While not shown in FIG. 1, the cylinder head 100 also can include one or more intake valves, which either block or allow air or an air-fuel mixture to enter the combustion chamber. The cylinder head 100 can include one or more intake valve operation mechanisms associated with the one or more intake valves. The cylinder head 100 also can include intake valve seats corresponding to the intake valves. The intake valve seats can be configured in a manner similar to the exhaust valve seats 104. The timing and the range of motion of the exhaust valve 102 and the intake valve can be determined based on the particular design of the engine.

Due to the combustion of fuel within the engine, the cylinder head 100 can be exposed to high temperature gases. In particular, the exhaust valve 102 and the exhaust valve seat 104 are exposed to high temperature exhaust gases. This exposure to high temperatures can, over time, cause deterioration of the exhaust valve 102 and the exhaust valve seat 104. Deterioration of the exhaust valve 102 and the exhaust valve seat 104 can, in turn, result in decrease in the performance or even failure of the internal combustion engine. The cylinder head 100 can include a cooling system to provide cooling to various components of the engine. For example, a cooling system can include several cavities called water jackets or coolant jackets through which a coolant flows to provide cooling to various components of the engine. These cooling jackets can provide cooling to the exhaust valve seat 104 and the exhaust valve 102, thereby reducing or mitigating the deterioration of the exhaust valve and the exhaust valve seat 104 due to exposure to high temperatures.

FIG. 2 depicts a representation of a cylinder head 200 including a cooling system 201. The cooling system 201 includes two cooling jackets: an upper coolant jacket 202 and a lower coolant jacket 204. The upper coolant jacket 202 and the lower coolant jacket 204 include several input and output ports which allow the flow of a coolant in and out of the respective cooling jacket. In one or more embodiments, the coolant can include water, a solution of water and antifreeze or corrosion inhibitors, and other liquid or gaseous coolants. The input and output ports in the upper and the lower coolant jackets 202 and 204 can receive and send coolant to other cooling jackets in the engine, such as cooling jackets in the cylinder block. The input and output ports may also receive and send the coolant between the upper and the lower coolant jackets 202 and 204. The lower coolant jacket 204 can be located adjacent to a fire-deck, which can refer to a lower surface of the cylinder head 200 that is adjacent to, or couples with, a cylinder block of the internal combustion engine.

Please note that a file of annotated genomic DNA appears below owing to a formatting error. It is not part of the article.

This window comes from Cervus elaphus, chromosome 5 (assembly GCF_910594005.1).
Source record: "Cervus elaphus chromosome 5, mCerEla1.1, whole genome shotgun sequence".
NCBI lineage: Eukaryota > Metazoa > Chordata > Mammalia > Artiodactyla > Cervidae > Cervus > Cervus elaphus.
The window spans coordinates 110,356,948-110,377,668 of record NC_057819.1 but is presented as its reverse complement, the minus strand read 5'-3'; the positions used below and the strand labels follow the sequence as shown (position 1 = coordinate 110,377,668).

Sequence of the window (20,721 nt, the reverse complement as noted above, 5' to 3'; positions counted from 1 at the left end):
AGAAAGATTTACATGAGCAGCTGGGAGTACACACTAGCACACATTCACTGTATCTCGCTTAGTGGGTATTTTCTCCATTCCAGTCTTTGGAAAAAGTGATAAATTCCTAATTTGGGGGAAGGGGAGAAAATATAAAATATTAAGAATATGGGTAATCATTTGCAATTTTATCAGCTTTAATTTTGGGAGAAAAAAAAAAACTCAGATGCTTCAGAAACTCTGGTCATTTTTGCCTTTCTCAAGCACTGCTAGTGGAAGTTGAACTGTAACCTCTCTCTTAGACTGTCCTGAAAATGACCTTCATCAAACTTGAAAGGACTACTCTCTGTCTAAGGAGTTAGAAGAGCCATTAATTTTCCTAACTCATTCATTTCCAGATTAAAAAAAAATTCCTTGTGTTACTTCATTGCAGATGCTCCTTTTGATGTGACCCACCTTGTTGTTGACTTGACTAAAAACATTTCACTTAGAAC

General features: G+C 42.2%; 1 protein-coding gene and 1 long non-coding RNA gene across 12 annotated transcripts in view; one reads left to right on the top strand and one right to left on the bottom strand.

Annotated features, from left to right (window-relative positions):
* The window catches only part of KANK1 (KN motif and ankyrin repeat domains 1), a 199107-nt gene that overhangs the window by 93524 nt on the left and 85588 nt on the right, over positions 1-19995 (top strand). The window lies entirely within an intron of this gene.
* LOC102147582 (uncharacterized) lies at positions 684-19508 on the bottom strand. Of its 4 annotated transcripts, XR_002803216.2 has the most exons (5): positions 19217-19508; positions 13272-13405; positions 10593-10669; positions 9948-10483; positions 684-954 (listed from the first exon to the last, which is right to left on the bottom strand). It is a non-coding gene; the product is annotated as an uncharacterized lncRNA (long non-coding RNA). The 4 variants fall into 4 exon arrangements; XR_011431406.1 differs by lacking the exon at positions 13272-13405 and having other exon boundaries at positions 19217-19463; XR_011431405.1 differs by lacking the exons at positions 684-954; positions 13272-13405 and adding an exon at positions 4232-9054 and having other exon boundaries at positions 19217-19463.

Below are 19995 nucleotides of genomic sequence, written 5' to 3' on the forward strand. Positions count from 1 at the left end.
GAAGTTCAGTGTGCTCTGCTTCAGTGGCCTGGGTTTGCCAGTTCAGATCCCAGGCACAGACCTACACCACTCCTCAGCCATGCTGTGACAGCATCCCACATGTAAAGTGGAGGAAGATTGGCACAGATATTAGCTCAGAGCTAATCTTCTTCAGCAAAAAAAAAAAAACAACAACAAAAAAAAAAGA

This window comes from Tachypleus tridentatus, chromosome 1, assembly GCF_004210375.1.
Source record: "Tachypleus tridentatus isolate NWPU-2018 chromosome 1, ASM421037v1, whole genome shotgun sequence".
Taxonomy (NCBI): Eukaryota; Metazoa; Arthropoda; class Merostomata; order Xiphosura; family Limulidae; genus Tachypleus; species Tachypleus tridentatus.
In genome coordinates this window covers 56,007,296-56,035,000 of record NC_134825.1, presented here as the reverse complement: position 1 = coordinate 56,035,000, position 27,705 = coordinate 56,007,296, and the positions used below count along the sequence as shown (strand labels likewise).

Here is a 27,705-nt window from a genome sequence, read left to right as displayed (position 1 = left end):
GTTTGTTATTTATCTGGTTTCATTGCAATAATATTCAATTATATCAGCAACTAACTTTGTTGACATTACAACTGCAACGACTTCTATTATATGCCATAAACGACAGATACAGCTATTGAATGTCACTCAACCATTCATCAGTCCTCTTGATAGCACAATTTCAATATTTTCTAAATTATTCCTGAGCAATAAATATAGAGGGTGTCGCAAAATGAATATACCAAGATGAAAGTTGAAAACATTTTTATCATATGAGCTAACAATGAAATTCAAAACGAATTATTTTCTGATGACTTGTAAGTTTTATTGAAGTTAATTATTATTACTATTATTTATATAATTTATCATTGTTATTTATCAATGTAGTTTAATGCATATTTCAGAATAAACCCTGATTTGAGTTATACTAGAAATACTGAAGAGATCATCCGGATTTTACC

The cooling system 201 also includes cooling channels within the exhaust valve seats, such as the exhaust valve seat 104 discussed above in relation to FIG. 1 above. For example, as shown in the expanded view in FIG. 2, the exhaust valve seat 104 can include an annular channel 206 along a circumference of the valve seat through which the coolant can be circulated. The annular channel 206 can include an input orifice 208 and an output orifice 210 through which the coolant may enter and exit, respectively. In some implementations, the input and output orifices 208 and 210 can be fluidly coupled to the upper coolant jacket 202 or the lower coolant jacket 204. The input and the output orifices 208 and 210 can be positioned about 60 degrees apart with respect to a center of the exhaust valve seat 104. The exhaust valve seat 104 also can include a partition 212 within the annular channel 206 and positioned between the input and the output orifices 208 and 210. The partition 212 impedes coolant flow from the input orifice 208 to the output orifice 210 via a shortest path within the annular channel 206, thereby forcing the coolant to travel over a longer path around the annular channel 206. For example, the coolant can enter the input orifice 208, and travel about 300 degrees around the annular channel before exiting the output orifice 210.